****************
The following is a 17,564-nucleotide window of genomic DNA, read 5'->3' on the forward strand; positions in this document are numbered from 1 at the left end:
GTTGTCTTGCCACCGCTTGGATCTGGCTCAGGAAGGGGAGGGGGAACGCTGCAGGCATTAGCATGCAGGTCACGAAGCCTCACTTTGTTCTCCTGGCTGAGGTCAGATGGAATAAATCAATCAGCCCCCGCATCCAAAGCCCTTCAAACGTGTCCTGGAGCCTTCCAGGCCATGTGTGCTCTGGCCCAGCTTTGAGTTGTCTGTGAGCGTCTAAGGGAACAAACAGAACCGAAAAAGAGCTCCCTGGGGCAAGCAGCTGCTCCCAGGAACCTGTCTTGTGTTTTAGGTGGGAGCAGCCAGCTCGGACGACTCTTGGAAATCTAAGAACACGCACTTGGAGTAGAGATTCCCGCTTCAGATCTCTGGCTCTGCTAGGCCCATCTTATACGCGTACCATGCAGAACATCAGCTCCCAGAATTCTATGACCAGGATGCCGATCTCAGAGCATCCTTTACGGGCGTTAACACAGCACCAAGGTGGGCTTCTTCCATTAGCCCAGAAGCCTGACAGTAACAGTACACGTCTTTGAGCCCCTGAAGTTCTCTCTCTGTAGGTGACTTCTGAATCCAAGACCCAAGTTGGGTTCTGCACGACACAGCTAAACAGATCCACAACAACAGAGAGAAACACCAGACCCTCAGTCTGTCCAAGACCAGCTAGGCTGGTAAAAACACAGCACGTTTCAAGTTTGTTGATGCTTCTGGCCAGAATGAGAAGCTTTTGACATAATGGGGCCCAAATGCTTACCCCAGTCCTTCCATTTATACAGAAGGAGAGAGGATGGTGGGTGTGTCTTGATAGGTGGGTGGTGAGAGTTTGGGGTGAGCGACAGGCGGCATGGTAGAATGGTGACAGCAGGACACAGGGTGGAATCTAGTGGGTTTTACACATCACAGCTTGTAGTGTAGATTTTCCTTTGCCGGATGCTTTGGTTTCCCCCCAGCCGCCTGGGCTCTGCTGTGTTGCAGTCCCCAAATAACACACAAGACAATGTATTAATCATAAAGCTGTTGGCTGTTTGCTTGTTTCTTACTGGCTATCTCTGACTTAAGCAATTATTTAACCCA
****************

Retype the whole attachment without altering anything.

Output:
The following is a 17,564-nucleotide window of genomic DNA, read 5'->3' on the forward strand; positions in this document are numbered from 1 at the left end:
GTTGTCTTGCCACCGCTTGGATCTGGCTCAGGAAGGGGAGGGGGAACGCTGCAGGCATTAGCATGCAGGTCACGAAGCCTCACTTTGTTCTCCTGGCTGAGGTCAGATGGAATAAATCAATCAGCCCCCGCATCCAAAGCCCTTCAAACGTGTCCTGGAGCCTTCCAGGCCATGTGTGCTCTGGCCCAGCTTTGAGTTGTCTGTGAGCGTCTAAGGGAACAAACAGAACCGAAAAAGAGCTCCCTGGGGCAAGCAGCTGCTCCCAGGAACCTGTCTTGTGTTTTAGGTGGGAGCAGCCAGCTCGGACGACTCTTGGAAATCTAAGAACACGCACTTGGAGTAGAGATTCCCGCTTCAGATCTCTGGCTCTGCTAGGCCCATCTTATACGCGTACCATGCAGAACATCAGCTCCCAGAATTCTATGACCAGGATGCCGATCTCAGAGCATCCTTTACGGGCGTTAACACAGCACCAAGGTGGGCTTCTTCCATTAGCCCAGAAGCCTGACAGTAACAGTACACGTCTTTGAGCCCCTGAAGTTCTCTCTCTGTAGGTGACTTCTGAATCCAAGACCCAAGTTGGGTTCTGCACGACACAGCTAAACAGATCCACAACAACAGAGAGAAACACCAGACCCTCAGTCTGTCCAAGACCAGCTAGGCTGGTAAAAACACAGCACGTTTCAAGTTTGTTGATGCTTCTGGCCAGAATGAGAAGCTTTTGACATAATGGGGCCCAAATGCTTACCCCAGTCCTTCCATTTATACAGAAGGAGAGAGGATGGTGGGTGTGTCTTGATAGGTGGGTGGTGAGAGTTTGGGGTGAGCGACAGGCGGCATGGTAGAATGGTGACAGCAGGACACAGGGTGGAATCTAGTGGGTTTTACACATCACAGCTTGTAGTGTAGATTTTCCTTTGCCGGATGCTTTGGTTTCCCCCCAGCCGCCTGGGCTCTGCTGTGTTGCAGTCCCCAAATAACACACAAGACAATGTATTAATCATAAAGCTGTTGGCTGTTTGCTTGTTTCTTACTGGCTATCTCTGACTTAAGCAATTATTTAACCCA